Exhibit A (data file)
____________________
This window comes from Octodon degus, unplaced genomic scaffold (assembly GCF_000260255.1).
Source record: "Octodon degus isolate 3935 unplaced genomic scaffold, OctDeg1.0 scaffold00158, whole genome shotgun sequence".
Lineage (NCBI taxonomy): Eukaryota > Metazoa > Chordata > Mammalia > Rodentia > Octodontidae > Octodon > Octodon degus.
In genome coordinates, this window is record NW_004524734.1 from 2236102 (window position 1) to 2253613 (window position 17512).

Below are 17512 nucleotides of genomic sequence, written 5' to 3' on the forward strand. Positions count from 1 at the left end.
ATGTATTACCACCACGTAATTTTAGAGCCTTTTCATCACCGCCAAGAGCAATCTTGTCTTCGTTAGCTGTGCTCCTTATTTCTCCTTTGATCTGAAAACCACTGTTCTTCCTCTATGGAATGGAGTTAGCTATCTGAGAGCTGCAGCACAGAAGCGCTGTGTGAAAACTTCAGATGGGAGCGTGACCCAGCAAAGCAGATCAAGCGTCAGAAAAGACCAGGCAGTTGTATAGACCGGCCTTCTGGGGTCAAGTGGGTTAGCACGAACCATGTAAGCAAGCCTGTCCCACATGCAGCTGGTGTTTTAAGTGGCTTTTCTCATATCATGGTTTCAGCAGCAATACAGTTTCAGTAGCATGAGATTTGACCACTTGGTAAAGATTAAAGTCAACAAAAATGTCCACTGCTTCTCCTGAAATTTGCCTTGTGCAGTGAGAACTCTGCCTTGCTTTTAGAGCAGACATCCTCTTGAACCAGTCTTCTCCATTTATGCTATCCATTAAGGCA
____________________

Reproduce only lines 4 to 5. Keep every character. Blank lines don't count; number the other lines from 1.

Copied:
In genome coordinates, this window is record NW_004524734.1 from 2236102 (window position 1) to 2253613 (window position 17512).

Below are 17512 nucleotides of genomic sequence, written 5' to 3' on the forward strand. Positions count from 1 at the left end.